Ah, the good ole trainer vs roller debate! Well, I can guarantee one thing right now. This debate is far from over. My great-grandkids (if I ever have any!) are likely going to still be debating this question!
Basically, they both offer a way of riding your bike indoors to stay in shape during the off-season. The bike trainer “clips on” to your back axle and provides resistance as your pedal. The rollers are a different system that allows you to set your bike on them and pedal indoors.
I will start by discussing bike trainers and then move on to rollers.
Here’s Why You Want A Bike Trainer!
Bike trainers are an excellent way to stay fit in the wintertime.
They are easy to set up. require no time to learn how to use them, and can let you lather into a sweating frenzy in minutes.
Plus, they require no balancing. Your bike basically becomes a stationary bike, and you can watch tv, read a book or game (if you are really skilled!) while pedaling.
They also are really good for those who have a smaller space to work with. You can easily fold it up and stick it in a closet when you aren’t using it.
In the past, people (marketing agencies) complained that the workout load of trainers was not conducive to real-life riding. It wasn’t “accurate” enough.
Well, a load is a load in my book. (And if you’ve spent any time on a trainer, you will agree).
For those of you concerned about getting the “most-accurate” workout, go with a fluid trainer. They are engineered to offer a very similar power curve to that of road riding and are incredible for working on your sprints, honing your time trial efforts and building your power outputs for climbing.
In a lot of ways trainers are a lot like weight lifting on a bike. They seem to require more fast-twitch muscles while still letting you get an excellent cardio workout in.
I also know a lot of time-trialing specialist who like working out on trainers. The intense, sustained effort required by a trainer seems to really appeal to them and reflects their real-life riding conditions.
For 99% of my readers, a trainer is the perfect choice. Even if you end up getting rollers, you will still want a trainer to allow yourself some cross-training efforts, or as an easy way to “zone out” and watch TV while you pedal.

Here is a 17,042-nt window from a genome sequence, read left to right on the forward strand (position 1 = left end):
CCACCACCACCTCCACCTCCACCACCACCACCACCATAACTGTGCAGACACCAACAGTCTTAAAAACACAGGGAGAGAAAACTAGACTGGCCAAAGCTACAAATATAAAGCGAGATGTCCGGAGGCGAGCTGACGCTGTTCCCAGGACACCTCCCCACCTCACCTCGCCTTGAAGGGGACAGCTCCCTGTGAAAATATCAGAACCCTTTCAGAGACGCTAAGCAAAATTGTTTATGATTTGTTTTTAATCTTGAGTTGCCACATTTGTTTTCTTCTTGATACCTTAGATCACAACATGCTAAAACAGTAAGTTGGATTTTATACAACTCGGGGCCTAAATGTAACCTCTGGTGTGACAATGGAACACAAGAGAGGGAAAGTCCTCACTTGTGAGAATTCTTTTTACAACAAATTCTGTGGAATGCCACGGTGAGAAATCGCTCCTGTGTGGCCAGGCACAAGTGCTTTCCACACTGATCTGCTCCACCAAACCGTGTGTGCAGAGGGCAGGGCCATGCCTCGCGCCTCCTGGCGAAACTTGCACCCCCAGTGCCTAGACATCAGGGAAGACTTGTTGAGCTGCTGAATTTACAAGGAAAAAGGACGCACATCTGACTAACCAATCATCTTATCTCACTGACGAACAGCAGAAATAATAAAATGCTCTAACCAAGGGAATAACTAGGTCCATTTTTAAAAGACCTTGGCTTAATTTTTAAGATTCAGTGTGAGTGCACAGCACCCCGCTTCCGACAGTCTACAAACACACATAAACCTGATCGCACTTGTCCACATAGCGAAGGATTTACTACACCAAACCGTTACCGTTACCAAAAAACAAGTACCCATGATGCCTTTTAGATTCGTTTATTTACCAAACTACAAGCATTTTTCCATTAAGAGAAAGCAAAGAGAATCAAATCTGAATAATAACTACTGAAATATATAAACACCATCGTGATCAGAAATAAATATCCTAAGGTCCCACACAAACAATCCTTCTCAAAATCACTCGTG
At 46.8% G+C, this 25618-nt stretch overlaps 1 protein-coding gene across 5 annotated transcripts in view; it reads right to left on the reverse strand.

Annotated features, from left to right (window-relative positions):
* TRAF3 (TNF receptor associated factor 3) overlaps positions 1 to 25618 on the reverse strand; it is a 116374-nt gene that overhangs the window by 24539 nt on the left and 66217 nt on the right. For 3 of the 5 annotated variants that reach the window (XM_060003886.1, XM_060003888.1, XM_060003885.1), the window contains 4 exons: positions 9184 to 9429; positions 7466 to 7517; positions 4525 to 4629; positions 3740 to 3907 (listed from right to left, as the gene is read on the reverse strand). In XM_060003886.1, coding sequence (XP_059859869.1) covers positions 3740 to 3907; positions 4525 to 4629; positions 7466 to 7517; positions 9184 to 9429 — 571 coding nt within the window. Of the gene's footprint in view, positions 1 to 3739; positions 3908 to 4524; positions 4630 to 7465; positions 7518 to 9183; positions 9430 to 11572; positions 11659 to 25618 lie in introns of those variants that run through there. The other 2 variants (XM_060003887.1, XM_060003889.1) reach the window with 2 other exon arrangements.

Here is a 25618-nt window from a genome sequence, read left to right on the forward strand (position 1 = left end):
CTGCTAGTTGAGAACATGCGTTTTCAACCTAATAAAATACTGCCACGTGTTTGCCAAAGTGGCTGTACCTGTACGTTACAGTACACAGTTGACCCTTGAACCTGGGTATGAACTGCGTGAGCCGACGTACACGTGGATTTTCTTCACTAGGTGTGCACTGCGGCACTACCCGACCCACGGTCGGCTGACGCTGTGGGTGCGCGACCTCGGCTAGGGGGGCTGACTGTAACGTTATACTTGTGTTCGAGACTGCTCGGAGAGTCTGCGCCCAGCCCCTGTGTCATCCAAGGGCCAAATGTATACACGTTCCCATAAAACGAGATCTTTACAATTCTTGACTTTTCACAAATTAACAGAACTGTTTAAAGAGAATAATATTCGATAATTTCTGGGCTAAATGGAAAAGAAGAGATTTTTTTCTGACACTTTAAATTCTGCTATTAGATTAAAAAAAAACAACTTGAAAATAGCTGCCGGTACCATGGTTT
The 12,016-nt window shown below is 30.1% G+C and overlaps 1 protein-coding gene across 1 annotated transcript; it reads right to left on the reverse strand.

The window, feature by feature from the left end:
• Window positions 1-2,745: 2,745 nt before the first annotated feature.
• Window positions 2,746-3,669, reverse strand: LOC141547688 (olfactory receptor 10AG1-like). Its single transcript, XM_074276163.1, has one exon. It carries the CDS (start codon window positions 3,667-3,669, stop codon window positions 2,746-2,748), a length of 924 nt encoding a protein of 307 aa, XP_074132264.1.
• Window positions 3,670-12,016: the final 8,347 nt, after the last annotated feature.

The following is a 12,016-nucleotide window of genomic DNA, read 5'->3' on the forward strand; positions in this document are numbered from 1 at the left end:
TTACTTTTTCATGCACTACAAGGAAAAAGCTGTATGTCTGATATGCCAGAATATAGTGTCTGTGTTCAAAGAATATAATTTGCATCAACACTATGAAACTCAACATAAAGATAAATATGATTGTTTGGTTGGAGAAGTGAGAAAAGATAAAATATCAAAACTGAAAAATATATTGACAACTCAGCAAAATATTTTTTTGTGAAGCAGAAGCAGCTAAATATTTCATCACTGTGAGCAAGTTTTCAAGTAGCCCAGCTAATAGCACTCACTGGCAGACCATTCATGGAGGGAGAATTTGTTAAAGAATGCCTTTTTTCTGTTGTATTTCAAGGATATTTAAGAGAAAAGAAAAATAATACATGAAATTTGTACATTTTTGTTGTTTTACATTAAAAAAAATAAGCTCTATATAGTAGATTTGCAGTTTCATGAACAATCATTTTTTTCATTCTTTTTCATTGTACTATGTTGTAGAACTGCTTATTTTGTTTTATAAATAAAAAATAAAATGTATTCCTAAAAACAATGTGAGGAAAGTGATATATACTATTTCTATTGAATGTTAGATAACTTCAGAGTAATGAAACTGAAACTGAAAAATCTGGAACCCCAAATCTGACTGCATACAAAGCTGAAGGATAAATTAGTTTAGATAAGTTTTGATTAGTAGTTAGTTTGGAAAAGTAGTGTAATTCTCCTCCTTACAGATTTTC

… And Here is Why Rollers Are Better.
Which brings us to the second half of this comparison.
So, Rollers are a lot trickier. You actually have to balance on them.
And the roller drums are pretty slick. It’s a squirrely task.
However, this translates into huge improvements in your road handling skills. Learn to balance your bike on a set of rollers and you’ll be able to balance on, well, about anything.
In addition, it helps you to keep your upper core muscles in shape as your upper body does all of those subtle adjustments to keep the bike in line.
Rollers require you to balance your bike. They actually sharpen your road-handling skills as you ride, so by spring-time you are better on the road than you were the year before.
So you are not only working out your legs, you are providing your entire skeletal system with a neuro-muscular workout, increasing your brain’s control over fine motor movements.
Your legs spinning pattern also becomes much more efficient. Choppy cadence translates into choppy riding on rollers. You learn to spin the pedals much more smoothly and are rewarded with more even power outputs and less fatigue on long rides.
The other advantage of rollers is that they create more of a road-like feel than trainers do. Since both wheels spin, you get that inertial resistance similar to when you are riding on the road. In fact, now that many riders measure wattage, it is becoming obvious that it is actually easier to sustain greater watts over time on rollers than it is on trainers.
However, it is hard to do all-out sprint and climbing drills on rollers. As you get more skilled, you might be able to stand up and pedal, but you still can’t typically get those all-out sprint efforts like you can on trainers.
Can’t Fathom How This Works? Want to See Rollers In Action?
However, because rollers have a learning curve to them (about 1 week for an avid rider), and because it is harder to multi-task on them, fewer people are inclined to choose rollers. And, even if you do, you will still want a trainer for cross-training and warming up day-of events.
What About Rollers With Built-in Resistance Units?
To help bridge the gap between trainers, some roller manufacturers have started creating a model that has a small resistance unit on it.
I think it’s an incredible idea. However, most people I know are doing good just to ride their rollers. Few would use the added resistance.
However, if you are a serious rider, you might appreciate the added challenge.
At the end of the day, these roller units are still just that — rollers.
Are Trainers or Rollers Noisier?
Worried about annoying the wife? The neighbors?
Then don’t get a wind resistance trainer. Those things are noisy. They should probably come with a complimentary set of ear plugs.
Magnetic systems are better. And I find that rollers — depending on the manufacturer — are typically on par noise-wise with most magnetic or fluid trainers.
Here’s the way I see it. Rollers are better IF you have the time and willingness to learn how to use them.
Especially if you are a serious cyclist.
Otherwise, grab a trainer and stay in shape. It’ll do everything you need.
Done Here? Go Back To Dave’s Home Page